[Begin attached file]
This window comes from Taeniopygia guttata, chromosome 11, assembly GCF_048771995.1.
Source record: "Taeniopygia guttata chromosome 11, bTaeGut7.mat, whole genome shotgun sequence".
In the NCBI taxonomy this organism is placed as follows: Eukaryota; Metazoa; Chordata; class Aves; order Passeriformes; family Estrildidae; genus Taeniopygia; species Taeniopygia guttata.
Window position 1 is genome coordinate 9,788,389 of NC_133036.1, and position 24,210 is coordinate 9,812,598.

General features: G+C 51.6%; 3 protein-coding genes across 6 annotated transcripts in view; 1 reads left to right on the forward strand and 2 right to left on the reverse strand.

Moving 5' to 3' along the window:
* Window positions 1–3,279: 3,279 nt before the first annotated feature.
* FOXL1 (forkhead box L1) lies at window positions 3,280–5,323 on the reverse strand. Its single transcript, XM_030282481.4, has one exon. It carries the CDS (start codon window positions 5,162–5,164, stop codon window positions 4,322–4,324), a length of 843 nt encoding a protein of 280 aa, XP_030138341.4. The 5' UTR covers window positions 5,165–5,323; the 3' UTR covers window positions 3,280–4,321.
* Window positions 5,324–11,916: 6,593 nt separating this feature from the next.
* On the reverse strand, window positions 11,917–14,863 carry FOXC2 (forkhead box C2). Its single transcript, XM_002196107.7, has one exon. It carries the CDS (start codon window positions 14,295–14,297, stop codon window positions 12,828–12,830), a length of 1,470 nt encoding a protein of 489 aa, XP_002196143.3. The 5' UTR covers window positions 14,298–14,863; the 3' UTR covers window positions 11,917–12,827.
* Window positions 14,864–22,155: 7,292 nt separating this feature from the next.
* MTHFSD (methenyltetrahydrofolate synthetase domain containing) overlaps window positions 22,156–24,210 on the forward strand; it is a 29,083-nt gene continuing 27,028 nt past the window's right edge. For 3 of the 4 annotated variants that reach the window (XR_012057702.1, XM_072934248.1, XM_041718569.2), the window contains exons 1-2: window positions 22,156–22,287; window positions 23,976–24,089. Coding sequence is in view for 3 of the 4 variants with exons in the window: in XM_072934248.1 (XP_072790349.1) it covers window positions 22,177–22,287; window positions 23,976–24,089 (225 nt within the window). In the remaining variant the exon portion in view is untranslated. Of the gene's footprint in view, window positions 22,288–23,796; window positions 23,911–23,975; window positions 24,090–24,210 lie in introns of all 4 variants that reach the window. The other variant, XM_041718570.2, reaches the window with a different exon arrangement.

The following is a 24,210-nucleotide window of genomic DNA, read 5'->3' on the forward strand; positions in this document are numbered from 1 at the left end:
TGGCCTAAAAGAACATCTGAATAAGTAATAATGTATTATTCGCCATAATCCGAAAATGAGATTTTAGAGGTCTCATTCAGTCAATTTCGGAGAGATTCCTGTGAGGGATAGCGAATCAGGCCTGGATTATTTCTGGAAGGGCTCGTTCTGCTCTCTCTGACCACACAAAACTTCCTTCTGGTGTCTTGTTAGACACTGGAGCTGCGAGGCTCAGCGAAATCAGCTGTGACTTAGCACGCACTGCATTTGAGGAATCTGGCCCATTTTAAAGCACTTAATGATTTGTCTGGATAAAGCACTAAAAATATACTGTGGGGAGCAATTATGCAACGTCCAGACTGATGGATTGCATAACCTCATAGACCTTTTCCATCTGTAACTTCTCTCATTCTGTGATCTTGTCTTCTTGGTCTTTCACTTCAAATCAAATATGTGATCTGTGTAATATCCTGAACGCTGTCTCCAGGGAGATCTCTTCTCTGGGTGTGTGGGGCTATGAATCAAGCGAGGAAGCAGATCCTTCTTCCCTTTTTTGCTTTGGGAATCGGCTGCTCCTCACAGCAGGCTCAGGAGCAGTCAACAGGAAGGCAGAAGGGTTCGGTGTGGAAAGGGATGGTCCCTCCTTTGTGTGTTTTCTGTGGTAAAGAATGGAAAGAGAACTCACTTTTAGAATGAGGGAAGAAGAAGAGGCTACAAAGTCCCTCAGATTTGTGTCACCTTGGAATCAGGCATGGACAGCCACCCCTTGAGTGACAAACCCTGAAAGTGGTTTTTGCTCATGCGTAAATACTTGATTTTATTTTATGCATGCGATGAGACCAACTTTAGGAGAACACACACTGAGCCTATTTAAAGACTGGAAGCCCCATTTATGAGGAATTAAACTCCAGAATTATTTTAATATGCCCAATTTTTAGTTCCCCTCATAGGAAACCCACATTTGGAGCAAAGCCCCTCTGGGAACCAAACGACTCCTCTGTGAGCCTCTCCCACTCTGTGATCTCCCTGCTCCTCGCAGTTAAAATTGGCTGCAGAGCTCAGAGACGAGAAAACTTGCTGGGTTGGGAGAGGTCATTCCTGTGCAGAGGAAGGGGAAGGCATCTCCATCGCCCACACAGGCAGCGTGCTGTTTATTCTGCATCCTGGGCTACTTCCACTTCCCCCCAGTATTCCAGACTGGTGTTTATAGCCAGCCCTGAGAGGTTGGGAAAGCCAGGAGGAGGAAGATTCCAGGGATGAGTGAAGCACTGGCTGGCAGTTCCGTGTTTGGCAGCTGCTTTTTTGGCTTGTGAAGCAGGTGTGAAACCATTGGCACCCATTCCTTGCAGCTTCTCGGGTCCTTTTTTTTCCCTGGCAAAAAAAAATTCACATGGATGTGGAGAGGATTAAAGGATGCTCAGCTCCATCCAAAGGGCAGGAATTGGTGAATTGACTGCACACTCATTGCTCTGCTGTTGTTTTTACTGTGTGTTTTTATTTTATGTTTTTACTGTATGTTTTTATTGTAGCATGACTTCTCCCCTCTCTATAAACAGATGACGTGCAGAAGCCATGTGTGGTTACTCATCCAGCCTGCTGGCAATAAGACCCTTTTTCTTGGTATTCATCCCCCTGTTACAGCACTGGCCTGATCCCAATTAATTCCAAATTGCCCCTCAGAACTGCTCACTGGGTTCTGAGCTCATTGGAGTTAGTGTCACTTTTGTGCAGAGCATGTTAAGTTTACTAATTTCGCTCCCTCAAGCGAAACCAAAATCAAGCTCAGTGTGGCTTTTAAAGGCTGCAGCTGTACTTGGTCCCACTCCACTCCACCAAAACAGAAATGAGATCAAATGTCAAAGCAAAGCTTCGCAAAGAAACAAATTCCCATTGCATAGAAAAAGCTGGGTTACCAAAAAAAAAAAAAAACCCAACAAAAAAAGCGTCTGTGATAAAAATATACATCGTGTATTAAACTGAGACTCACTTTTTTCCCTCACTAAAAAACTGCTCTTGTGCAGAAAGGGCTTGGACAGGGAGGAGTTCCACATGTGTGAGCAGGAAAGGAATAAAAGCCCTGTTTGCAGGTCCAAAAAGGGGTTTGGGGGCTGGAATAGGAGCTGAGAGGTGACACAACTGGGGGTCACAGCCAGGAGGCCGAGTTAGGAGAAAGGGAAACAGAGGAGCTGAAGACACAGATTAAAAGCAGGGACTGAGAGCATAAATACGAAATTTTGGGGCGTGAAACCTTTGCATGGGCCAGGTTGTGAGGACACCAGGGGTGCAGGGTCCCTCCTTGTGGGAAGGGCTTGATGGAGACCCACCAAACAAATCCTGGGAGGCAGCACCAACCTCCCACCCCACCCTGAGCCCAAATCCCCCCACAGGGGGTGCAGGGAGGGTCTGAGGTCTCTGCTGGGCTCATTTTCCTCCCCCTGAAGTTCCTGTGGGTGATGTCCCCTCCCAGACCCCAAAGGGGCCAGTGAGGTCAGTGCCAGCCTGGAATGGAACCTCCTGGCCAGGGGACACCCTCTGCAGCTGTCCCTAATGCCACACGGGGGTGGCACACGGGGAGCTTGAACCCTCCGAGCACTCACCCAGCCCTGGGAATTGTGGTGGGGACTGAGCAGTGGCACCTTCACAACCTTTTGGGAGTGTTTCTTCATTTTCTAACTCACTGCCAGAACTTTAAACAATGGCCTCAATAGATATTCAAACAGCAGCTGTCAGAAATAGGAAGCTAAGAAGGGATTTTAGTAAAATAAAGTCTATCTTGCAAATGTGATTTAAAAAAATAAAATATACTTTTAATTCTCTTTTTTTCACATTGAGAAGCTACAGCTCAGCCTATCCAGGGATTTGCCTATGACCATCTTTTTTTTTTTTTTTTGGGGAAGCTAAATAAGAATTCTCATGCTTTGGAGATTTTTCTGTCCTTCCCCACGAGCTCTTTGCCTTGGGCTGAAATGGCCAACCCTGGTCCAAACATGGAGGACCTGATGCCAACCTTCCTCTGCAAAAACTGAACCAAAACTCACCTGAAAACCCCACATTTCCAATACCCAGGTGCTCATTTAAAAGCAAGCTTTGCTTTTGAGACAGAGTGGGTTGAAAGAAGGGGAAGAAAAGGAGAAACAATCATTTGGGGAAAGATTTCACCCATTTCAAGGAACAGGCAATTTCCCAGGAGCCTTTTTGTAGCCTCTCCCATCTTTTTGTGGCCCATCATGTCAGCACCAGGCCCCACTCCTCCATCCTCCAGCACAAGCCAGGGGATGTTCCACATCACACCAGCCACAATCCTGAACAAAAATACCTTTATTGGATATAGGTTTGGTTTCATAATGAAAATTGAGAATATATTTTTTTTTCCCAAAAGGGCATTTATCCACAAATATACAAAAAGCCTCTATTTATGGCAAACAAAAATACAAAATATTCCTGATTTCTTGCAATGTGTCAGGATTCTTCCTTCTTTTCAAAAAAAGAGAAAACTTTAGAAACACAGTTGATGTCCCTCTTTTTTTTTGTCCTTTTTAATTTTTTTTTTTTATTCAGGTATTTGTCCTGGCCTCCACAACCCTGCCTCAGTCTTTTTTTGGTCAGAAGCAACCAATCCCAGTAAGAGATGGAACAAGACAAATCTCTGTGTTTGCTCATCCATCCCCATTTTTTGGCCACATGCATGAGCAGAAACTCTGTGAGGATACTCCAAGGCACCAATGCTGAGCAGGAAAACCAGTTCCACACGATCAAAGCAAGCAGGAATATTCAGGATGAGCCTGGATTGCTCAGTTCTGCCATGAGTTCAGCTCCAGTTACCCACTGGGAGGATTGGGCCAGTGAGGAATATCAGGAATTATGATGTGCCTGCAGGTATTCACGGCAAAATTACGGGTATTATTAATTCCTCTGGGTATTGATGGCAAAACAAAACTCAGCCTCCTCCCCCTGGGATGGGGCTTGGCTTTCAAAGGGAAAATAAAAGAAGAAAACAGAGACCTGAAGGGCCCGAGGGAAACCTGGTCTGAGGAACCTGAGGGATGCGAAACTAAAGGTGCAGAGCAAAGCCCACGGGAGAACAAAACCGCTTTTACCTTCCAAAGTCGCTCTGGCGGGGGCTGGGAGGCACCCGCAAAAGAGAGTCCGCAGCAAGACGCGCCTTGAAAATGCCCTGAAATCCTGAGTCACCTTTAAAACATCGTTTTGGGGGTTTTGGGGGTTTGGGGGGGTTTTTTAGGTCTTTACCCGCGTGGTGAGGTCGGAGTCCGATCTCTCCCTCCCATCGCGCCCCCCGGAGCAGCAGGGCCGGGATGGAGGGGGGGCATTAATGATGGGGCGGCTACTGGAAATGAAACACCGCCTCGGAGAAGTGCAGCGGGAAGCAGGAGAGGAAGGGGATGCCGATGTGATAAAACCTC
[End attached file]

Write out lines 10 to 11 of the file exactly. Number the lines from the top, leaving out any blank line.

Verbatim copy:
* On the reverse strand, window positions 11,917–14,863 carry FOXC2 (forkhead box C2). Its single transcript, XM_002196107.7, has one exon. It carries the CDS (start codon window positions 14,295–14,297, stop codon window positions 12,828–12,830), a length of 1,470 nt encoding a protein of 489 aa, XP_002196143.3. The 5' UTR covers window positions 14,298–14,863; the 3' UTR covers window positions 11,917–12,827.
* Window positions 14,864–22,155: 7,292 nt separating this feature from the next.